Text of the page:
recursive template instantiation exceeded maximum depth of 1024

Consider:

template<std::size_t N>
struct foobar : foobar<N - 1> { };

// some other condition for which this might get std::true_type.

template<>
struct foobar<0> : std::false_type { };

int main ( ) {

std::cout << foobar<5000>::value << ‘\n’;
}

This fails, unsurprisingly to anyone on this mailing list, with:

1>------ Build started: Project: project, Configuration: Debug x64 ------
1>main.cpp(334): fatal error : recursive template instantiation exceeded maximum depth of 1024
1>main.cpp(334): note: in instantiation of template class ‘foobar<3976>’ requested here
1>main.cpp(334): note: in instantiation of template class ‘foobar<3977>’ requested here
1>main.cpp(334): note: in instantiation of template class ‘foobar<3978>’ requested here
1>main.cpp(334): note: in instantiation of template class ‘foobar<3979>’ requested here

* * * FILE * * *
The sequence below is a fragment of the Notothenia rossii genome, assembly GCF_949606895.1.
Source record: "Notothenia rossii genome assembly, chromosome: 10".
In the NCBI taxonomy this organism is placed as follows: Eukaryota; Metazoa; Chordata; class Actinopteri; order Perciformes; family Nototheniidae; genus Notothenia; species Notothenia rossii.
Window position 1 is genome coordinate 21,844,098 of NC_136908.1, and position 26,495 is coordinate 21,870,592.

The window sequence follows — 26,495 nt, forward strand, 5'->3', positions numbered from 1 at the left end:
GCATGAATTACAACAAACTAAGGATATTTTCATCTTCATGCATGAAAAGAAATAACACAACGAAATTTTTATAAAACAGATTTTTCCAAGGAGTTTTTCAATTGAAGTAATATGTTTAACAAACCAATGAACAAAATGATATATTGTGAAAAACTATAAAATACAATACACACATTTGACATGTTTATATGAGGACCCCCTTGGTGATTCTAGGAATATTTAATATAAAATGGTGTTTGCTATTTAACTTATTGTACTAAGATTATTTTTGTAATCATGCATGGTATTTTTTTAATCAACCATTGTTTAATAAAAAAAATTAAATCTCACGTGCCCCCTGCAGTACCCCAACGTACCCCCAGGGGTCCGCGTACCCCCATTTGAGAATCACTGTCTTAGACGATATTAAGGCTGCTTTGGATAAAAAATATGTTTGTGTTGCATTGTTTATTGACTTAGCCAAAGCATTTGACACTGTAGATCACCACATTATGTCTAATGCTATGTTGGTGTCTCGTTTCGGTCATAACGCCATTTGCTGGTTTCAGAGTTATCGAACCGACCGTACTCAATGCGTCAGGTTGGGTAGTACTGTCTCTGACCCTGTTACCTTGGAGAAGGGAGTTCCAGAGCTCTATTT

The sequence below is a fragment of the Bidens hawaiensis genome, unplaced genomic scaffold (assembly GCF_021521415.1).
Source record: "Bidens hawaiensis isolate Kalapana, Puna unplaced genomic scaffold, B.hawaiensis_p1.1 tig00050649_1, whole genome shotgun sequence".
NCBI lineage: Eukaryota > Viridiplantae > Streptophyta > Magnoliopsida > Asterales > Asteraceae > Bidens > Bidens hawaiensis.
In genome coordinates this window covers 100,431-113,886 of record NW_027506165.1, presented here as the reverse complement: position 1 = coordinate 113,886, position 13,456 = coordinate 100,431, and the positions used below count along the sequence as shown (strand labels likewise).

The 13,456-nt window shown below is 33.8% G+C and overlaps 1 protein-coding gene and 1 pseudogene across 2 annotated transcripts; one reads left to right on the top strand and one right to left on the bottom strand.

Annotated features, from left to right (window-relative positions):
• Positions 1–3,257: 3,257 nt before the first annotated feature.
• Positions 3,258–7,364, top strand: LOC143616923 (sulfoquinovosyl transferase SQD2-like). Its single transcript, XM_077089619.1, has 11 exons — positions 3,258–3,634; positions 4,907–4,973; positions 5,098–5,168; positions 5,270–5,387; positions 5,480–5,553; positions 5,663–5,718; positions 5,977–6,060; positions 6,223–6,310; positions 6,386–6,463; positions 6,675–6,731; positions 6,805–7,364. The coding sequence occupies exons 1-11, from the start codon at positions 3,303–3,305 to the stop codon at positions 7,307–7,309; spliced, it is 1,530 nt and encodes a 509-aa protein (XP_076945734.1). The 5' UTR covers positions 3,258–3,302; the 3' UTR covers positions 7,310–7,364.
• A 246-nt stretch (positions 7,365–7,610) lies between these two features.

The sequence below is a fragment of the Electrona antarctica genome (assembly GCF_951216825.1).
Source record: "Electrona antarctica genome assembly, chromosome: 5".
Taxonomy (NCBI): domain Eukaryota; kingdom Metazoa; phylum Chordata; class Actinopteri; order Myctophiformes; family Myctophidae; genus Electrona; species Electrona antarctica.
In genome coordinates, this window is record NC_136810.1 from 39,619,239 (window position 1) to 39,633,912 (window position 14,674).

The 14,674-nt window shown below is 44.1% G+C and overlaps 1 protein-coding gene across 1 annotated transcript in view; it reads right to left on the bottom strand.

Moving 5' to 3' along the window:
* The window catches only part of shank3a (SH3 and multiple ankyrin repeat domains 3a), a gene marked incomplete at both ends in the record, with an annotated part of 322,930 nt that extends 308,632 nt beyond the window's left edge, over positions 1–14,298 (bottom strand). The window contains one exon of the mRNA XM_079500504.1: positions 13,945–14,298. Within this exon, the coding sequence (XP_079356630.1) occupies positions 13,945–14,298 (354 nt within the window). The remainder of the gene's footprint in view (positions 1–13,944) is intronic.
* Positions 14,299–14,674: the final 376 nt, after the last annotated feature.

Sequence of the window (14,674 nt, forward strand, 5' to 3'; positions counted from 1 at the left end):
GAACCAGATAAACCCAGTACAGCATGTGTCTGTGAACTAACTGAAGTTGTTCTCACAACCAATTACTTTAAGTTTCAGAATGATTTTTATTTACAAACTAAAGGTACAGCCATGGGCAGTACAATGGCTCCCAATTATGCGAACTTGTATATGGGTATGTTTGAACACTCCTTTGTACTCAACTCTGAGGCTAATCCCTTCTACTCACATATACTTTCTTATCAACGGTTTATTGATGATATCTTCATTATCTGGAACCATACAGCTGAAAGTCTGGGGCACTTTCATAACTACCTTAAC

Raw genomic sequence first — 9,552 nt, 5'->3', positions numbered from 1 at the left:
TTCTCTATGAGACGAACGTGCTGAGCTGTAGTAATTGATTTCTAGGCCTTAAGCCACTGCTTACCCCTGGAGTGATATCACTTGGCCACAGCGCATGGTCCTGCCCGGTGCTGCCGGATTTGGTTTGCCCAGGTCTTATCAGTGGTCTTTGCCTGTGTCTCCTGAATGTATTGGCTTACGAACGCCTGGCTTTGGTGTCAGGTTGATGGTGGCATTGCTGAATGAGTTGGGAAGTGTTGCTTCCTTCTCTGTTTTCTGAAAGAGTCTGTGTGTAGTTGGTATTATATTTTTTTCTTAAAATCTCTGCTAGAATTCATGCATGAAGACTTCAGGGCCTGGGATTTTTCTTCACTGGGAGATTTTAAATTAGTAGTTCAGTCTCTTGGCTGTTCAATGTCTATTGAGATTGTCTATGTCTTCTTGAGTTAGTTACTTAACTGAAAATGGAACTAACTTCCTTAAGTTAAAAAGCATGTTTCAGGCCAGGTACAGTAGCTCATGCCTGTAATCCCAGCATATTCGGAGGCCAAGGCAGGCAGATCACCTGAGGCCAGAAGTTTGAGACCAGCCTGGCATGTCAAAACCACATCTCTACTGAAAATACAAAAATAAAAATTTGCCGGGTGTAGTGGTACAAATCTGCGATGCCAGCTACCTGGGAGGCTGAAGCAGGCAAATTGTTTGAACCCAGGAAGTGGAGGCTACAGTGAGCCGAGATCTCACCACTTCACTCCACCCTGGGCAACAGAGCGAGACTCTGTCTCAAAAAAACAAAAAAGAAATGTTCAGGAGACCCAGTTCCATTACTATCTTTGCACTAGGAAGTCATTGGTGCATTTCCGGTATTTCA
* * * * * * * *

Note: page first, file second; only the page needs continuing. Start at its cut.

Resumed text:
1>main.cpp(334): note: in instantiation of template class ‘foobar<3980>’ requested here
1>main.cpp(334): note: (skipping 1015 contexts in backtrace; use -ftemplate-backtrace-limit=0 to see all)
1>main.cpp(334): note: in instantiation of template class ‘foobar<4996>’ requested here
1>main.cpp(334): note: in instantiation of template class ‘foobar<4997>’ requested here
1>main.cpp(334): note: in instantiation of template class ‘foobar<4998>’ requested here
1>main.cpp(334): note: in instantiation of template class ‘foobar<4999>’ requested here
1>main.cpp(343): note: in instantiation of template class ‘foobar<5000>’ requested here
1>main.cpp(334): note: use -ftemplate-depth=N to increase recursive template instantiation depth
1>Done building project “project.vcxproj” – FAILED.
========== Build: 0 succeeded, 1 failed, 0 up-to-date, 0 skipped ==========